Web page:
Phenotypes 2B. Lemke and collaborators identify de novo GRIN2B mutations in two patients with Infantile Spasms and a patient with intellectual disability and focal epilepsy starting at the age of nine years. An additional patient with Infantile Spasms carried an inherited splice variant of GRIN2B, suggesting that this variant is more likely to be a risk variant than a causative mutation. In addition, one further patient with Lennox-Gastaut Syndrome (LGS) and a de novo GRIN2B was previously described in the Epi4K cohort. Collectively, these findings clearly suggest that GRIN2B mutations are a rare, but identifiable cause of epileptic encephalopathies – another gene crossing the border from candidate to established epilepsy gene.

Genotype/phenotype. There is some genetic variation seen in GRIN2B in control populations, but this variability appears to limited to the C-terminus, sparing the transmembrane regions and glutamate binding sites. This basically suggests that the long intracellular “tail” of the protein may tolerate changes in the amino acid sequence. This is in contrast to other domains of the protein, which require the precise sequence of amino acids for proper channel function. The mutations observed in GRIN2B appear to support this theory – the Epi4K LGS patient and the patient with ID and focal epilepsy had mutations in the glutamate-binding site. In contrast, both patients with Infantile Spasms had mutations in the pore region – the effect of mutations in such transmembrane regions would be predicted to be much more severe. This hypothesis is supported by the increased calcium influx of these mutations.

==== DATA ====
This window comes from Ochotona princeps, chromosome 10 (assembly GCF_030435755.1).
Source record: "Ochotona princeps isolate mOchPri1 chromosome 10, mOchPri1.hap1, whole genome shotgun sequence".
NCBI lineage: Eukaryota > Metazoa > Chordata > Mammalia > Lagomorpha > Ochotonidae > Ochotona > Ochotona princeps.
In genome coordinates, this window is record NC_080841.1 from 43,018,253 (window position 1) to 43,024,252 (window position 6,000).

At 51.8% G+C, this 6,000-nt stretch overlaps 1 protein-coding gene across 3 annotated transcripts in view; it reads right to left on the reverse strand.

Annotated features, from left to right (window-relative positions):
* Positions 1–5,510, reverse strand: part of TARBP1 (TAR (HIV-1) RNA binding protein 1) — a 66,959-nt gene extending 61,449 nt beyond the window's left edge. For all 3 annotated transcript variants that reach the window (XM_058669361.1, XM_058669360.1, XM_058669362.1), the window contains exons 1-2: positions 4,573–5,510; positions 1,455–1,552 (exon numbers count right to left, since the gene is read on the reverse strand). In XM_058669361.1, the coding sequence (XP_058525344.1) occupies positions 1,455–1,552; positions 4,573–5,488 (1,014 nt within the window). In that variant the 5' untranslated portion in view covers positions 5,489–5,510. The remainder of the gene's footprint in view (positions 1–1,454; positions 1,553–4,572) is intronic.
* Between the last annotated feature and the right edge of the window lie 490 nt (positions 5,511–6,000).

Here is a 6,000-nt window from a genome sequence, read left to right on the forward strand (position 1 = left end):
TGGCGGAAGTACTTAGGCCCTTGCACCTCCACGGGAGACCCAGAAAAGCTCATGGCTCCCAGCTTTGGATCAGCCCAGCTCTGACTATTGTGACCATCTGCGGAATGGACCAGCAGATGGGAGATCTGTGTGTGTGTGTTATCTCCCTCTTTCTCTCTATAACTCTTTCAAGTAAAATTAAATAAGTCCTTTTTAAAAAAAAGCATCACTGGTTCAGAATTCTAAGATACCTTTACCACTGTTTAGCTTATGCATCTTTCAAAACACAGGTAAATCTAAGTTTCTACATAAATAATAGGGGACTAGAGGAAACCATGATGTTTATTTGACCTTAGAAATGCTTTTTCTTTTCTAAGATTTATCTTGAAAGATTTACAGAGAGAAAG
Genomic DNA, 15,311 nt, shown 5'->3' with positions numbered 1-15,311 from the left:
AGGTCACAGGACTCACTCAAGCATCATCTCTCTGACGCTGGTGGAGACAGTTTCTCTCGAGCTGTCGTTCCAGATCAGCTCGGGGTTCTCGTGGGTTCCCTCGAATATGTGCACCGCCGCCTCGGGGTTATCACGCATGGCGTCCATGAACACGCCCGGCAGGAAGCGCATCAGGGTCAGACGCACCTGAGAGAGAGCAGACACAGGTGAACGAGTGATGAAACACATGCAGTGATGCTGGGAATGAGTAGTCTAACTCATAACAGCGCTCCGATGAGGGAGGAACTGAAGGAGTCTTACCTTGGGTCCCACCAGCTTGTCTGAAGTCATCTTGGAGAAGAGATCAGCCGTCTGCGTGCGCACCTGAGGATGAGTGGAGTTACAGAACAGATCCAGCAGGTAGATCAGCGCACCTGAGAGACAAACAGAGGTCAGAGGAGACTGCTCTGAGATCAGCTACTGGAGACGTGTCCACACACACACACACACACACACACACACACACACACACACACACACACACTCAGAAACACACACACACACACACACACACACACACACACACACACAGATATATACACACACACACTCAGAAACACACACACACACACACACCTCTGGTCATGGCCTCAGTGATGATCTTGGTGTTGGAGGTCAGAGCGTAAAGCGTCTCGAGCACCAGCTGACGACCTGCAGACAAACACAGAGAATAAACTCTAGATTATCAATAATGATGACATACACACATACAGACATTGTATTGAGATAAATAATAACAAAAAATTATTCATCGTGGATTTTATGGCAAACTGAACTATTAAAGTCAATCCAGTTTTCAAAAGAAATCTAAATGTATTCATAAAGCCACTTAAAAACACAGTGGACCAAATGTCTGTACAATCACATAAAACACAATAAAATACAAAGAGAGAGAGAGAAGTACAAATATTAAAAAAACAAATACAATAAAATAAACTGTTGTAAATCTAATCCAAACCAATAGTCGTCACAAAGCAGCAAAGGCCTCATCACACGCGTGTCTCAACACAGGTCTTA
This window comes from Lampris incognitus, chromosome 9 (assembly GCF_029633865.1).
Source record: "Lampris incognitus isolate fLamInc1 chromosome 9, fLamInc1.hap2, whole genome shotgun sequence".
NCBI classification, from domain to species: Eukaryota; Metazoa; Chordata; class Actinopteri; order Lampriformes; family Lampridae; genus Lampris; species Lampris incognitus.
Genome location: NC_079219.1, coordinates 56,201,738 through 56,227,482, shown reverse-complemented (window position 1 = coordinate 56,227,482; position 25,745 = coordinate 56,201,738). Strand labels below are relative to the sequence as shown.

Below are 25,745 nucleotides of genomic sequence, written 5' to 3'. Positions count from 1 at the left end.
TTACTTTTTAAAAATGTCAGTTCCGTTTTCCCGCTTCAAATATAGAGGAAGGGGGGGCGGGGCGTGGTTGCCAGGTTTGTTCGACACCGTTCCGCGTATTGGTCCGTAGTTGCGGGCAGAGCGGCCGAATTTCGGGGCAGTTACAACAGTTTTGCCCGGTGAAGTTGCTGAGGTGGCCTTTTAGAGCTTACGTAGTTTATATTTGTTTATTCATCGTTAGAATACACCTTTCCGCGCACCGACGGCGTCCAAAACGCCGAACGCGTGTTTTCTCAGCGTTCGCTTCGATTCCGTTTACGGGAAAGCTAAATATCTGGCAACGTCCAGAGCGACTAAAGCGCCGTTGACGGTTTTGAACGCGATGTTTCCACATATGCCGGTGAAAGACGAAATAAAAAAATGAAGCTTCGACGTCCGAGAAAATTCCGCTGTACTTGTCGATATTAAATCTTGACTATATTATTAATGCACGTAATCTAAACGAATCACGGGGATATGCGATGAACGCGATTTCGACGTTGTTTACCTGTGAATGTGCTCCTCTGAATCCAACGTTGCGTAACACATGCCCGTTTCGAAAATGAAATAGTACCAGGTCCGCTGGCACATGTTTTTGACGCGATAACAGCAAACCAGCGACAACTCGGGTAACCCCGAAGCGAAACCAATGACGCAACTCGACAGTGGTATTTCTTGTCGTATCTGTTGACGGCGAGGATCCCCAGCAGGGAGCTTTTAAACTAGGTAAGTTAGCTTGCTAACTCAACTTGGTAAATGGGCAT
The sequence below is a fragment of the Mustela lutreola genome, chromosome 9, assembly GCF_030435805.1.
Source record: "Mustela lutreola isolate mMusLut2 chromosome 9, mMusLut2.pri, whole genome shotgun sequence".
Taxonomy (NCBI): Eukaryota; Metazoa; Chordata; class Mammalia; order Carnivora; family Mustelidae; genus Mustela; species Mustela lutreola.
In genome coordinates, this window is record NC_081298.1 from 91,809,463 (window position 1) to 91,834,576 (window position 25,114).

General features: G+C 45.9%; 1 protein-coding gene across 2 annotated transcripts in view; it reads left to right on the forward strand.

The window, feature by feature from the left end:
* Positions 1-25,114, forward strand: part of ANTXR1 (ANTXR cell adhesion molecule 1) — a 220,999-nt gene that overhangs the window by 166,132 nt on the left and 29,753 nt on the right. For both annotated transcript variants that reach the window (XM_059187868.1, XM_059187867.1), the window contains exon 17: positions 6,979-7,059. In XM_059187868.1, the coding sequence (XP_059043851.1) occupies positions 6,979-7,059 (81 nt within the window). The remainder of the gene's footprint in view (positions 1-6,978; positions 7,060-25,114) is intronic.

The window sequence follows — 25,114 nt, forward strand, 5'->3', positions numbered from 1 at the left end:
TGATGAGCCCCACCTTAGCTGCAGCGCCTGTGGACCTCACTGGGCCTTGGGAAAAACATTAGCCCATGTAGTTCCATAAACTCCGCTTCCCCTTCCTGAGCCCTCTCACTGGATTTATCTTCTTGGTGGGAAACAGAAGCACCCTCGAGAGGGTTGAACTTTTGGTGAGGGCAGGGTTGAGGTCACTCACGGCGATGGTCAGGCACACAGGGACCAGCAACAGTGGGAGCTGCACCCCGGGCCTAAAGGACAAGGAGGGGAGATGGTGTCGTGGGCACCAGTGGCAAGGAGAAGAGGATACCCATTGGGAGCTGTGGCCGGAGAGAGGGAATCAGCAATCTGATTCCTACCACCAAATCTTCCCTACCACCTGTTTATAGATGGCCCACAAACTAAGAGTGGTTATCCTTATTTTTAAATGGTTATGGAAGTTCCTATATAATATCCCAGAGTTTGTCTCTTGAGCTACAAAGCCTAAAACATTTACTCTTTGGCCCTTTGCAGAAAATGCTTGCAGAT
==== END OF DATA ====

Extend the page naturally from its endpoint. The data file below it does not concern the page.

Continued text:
Precision therapy. The identification of activating mutations in GRIN2B provides an important example why it is important to identify the genetic cause in patients with epileptic encephalopathies; NR2B, the protein encoded by GRIN2B, is potentially targetable and modifiable through already existing compounds or drugs. One example is the available NMDA receptor antagonist memantine, which represents an interesting option for patients carrying activating mutations in this gene. While we are not yet in a position to translate genetic findings into novel therapies, the growing success of gene identification in epileptic encephalopathies will provide the basis for developing treatment options based on molecular findings.

3 thoughts on “2B or not 2B – mutations in GRIN2B and Infantile Spasms

  1. Pingback: Surrendering to genomic noise – de novo mutations in schizophrenia | Beyond the Ion Channel

  2. Pingback: SLC25A22, migrating seizures and mitochrondial glutamate deficiency | Beyond the Ion Channel

  3. Pingback: Publications of the week: genetics of Infantile Spasms, CERS1, DYRK1A, and hyaluronan | Beyond the Ion Channel